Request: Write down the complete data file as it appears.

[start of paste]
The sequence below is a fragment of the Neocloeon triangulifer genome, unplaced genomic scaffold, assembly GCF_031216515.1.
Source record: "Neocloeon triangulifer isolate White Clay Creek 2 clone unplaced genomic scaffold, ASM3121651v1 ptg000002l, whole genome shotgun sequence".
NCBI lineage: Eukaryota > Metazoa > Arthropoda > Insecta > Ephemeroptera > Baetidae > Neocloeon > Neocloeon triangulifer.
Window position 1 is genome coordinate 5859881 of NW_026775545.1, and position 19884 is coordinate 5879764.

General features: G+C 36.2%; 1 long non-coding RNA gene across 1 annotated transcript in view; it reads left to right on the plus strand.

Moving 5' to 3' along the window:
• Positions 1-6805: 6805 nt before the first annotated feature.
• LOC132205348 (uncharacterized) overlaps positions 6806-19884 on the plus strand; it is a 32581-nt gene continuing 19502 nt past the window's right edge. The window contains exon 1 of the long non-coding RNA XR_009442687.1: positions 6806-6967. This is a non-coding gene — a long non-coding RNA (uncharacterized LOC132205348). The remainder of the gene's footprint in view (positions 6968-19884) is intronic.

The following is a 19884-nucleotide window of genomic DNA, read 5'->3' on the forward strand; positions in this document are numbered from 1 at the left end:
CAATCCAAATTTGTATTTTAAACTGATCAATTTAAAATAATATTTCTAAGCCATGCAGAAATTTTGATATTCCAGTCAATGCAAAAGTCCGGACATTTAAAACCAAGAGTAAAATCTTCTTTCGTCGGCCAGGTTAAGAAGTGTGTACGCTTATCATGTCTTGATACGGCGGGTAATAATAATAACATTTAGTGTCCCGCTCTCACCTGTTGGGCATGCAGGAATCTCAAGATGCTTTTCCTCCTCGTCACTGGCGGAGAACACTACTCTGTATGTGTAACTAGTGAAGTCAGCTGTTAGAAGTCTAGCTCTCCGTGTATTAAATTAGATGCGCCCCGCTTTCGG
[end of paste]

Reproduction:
The sequence below is a fragment of the Neocloeon triangulifer genome, unplaced genomic scaffold, assembly GCF_031216515.1.
Source record: "Neocloeon triangulifer isolate White Clay Creek 2 clone unplaced genomic scaffold, ASM3121651v1 ptg000002l, whole genome shotgun sequence".
NCBI lineage: Eukaryota > Metazoa > Arthropoda > Insecta > Ephemeroptera > Baetidae > Neocloeon > Neocloeon triangulifer.
Window position 1 is genome coordinate 5859881 of NW_026775545.1, and position 19884 is coordinate 5879764.

General features: G+C 36.2%; 1 long non-coding RNA gene across 1 annotated transcript in view; it reads left to right on the plus strand.

Moving 5' to 3' along the window:
• Positions 1-6805: 6805 nt before the first annotated feature.
• LOC132205348 (uncharacterized) overlaps positions 6806-19884 on the plus strand; it is a 32581-nt gene continuing 19502 nt past the window's right edge. The window contains exon 1 of the long non-coding RNA XR_009442687.1: positions 6806-6967. This is a non-coding gene — a long non-coding RNA (uncharacterized LOC132205348). The remainder of the gene's footprint in view (positions 6968-19884) is intronic.

The following is a 19884-nucleotide window of genomic DNA, read 5'->3' on the forward strand; positions in this document are numbered from 1 at the left end:
CAATCCAAATTTGTATTTTAAACTGATCAATTTAAAATAATATTTCTAAGCCATGCAGAAATTTTGATATTCCAGTCAATGCAAAAGTCCGGACATTTAAAACCAAGAGTAAAATCTTCTTTCGTCGGCCAGGTTAAGAAGTGTGTACGCTTATCATGTCTTGATACGGCGGGTAATAATAATAACATTTAGTGTCCCGCTCTCACCTGTTGGGCATGCAGGAATCTCAAGATGCTTTTCCTCCTCGTCACTGGCGGAGAACACTACTCTGTATGTGTAACTAGTGAAGTCAGCTGTTAGAAGTCTAGCTCTCCGTGTATTAAATTAGATGCGCCCCGCTTTCGG